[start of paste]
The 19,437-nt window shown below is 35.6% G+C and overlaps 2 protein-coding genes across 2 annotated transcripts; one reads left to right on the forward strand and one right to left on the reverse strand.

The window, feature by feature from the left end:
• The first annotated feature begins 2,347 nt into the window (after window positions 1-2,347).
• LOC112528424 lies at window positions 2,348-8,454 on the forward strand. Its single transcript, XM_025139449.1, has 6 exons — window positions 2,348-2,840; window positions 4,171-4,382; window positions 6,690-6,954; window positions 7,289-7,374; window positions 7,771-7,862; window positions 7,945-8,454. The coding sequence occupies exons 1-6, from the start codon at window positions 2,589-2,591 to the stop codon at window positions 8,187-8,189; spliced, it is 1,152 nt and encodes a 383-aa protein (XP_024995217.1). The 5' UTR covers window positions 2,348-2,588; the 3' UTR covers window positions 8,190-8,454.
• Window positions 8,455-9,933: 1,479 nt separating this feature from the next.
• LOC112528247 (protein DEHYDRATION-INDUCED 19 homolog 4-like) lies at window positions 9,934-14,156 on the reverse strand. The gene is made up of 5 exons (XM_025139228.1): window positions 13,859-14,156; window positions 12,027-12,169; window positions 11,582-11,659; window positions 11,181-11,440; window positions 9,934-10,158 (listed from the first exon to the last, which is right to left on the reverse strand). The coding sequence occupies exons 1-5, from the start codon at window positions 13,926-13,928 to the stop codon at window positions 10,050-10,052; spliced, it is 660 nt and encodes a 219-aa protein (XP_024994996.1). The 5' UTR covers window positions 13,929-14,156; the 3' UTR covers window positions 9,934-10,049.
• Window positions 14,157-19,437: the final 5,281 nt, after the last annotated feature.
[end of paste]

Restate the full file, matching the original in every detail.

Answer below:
The 19,437-nt window shown below is 35.6% G+C and overlaps 2 protein-coding genes across 2 annotated transcripts; one reads left to right on the forward strand and one right to left on the reverse strand.

The window, feature by feature from the left end:
• The first annotated feature begins 2,347 nt into the window (after window positions 1-2,347).
• LOC112528424 lies at window positions 2,348-8,454 on the forward strand. Its single transcript, XM_025139449.1, has 6 exons — window positions 2,348-2,840; window positions 4,171-4,382; window positions 6,690-6,954; window positions 7,289-7,374; window positions 7,771-7,862; window positions 7,945-8,454. The coding sequence occupies exons 1-6, from the start codon at window positions 2,589-2,591 to the stop codon at window positions 8,187-8,189; spliced, it is 1,152 nt and encodes a 383-aa protein (XP_024995217.1). The 5' UTR covers window positions 2,348-2,588; the 3' UTR covers window positions 8,190-8,454.
• Window positions 8,455-9,933: 1,479 nt separating this feature from the next.
• LOC112528247 (protein DEHYDRATION-INDUCED 19 homolog 4-like) lies at window positions 9,934-14,156 on the reverse strand. The gene is made up of 5 exons (XM_025139228.1): window positions 13,859-14,156; window positions 12,027-12,169; window positions 11,582-11,659; window positions 11,181-11,440; window positions 9,934-10,158 (listed from the first exon to the last, which is right to left on the reverse strand). The coding sequence occupies exons 1-5, from the start codon at window positions 13,926-13,928 to the stop codon at window positions 10,050-10,052; spliced, it is 660 nt and encodes a 219-aa protein (XP_024994996.1). The 5' UTR covers window positions 13,929-14,156; the 3' UTR covers window positions 9,934-10,049.
• Window positions 14,157-19,437: the final 5,281 nt, after the last annotated feature.